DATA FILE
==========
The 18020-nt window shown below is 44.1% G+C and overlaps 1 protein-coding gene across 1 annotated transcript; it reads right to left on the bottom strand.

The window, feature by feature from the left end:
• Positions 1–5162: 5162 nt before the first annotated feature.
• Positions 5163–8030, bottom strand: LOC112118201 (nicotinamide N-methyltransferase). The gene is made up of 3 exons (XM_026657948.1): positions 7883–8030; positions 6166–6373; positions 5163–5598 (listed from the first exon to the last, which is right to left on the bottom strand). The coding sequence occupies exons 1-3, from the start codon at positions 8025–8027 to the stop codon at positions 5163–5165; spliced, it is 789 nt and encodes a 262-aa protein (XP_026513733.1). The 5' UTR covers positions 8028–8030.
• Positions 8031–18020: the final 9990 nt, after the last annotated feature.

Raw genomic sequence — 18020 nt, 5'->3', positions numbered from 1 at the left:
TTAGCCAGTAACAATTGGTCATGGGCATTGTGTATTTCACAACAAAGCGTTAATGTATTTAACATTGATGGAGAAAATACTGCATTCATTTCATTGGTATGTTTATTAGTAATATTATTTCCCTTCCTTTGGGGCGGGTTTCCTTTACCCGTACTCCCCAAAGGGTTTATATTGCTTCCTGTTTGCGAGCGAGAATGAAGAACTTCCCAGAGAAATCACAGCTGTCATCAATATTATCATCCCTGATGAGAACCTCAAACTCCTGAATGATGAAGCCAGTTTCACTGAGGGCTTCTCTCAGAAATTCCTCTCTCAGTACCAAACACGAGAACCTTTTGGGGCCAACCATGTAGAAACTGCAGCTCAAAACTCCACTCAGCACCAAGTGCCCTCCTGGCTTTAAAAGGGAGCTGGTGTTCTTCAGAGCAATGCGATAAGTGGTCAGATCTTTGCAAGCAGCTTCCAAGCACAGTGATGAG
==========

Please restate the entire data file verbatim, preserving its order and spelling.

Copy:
The 18020-nt window shown below is 44.1% G+C and overlaps 1 protein-coding gene across 1 annotated transcript; it reads right to left on the bottom strand.

The window, feature by feature from the left end:
• Positions 1–5162: 5162 nt before the first annotated feature.
• Positions 5163–8030, bottom strand: LOC112118201 (nicotinamide N-methyltransferase). The gene is made up of 3 exons (XM_026657948.1): positions 7883–8030; positions 6166–6373; positions 5163–5598 (listed from the first exon to the last, which is right to left on the bottom strand). The coding sequence occupies exons 1-3, from the start codon at positions 8025–8027 to the stop codon at positions 5163–5165; spliced, it is 789 nt and encodes a 262-aa protein (XP_026513733.1). The 5' UTR covers positions 8028–8030.
• Positions 8031–18020: the final 9990 nt, after the last annotated feature.

Raw genomic sequence — 18020 nt, 5'->3', positions numbered from 1 at the left:
TTAGCCAGTAACAATTGGTCATGGGCATTGTGTATTTCACAACAAAGCGTTAATGTATTTAACATTGATGGAGAAAATACTGCATTCATTTCATTGGTATGTTTATTAGTAATATTATTTCCCTTCCTTTGGGGCGGGTTTCCTTTACCCGTACTCCCCAAAGGGTTTATATTGCTTCCTGTTTGCGAGCGAGAATGAAGAACTTCCCAGAGAAATCACAGCTGTCATCAATATTATCATCCCTGATGAGAACCTCAAACTCCTGAATGATGAAGCCAGTTTCACTGAGGGCTTCTCTCAGAAATTCCTCTCTCAGTACCAAACACGAGAACCTTTTGGGGCCAACCATGTAGAAACTGCAGCTCAAAACTCCACTCAGCACCAAGTGCCCTCCTGGCTTTAAAAGGGAGCTGGTGTTCTTCAGAGCAATGCGATAAGTGGTCAGATCTTTGCAAGCAGCTTCCAAGCACAGTGATGAG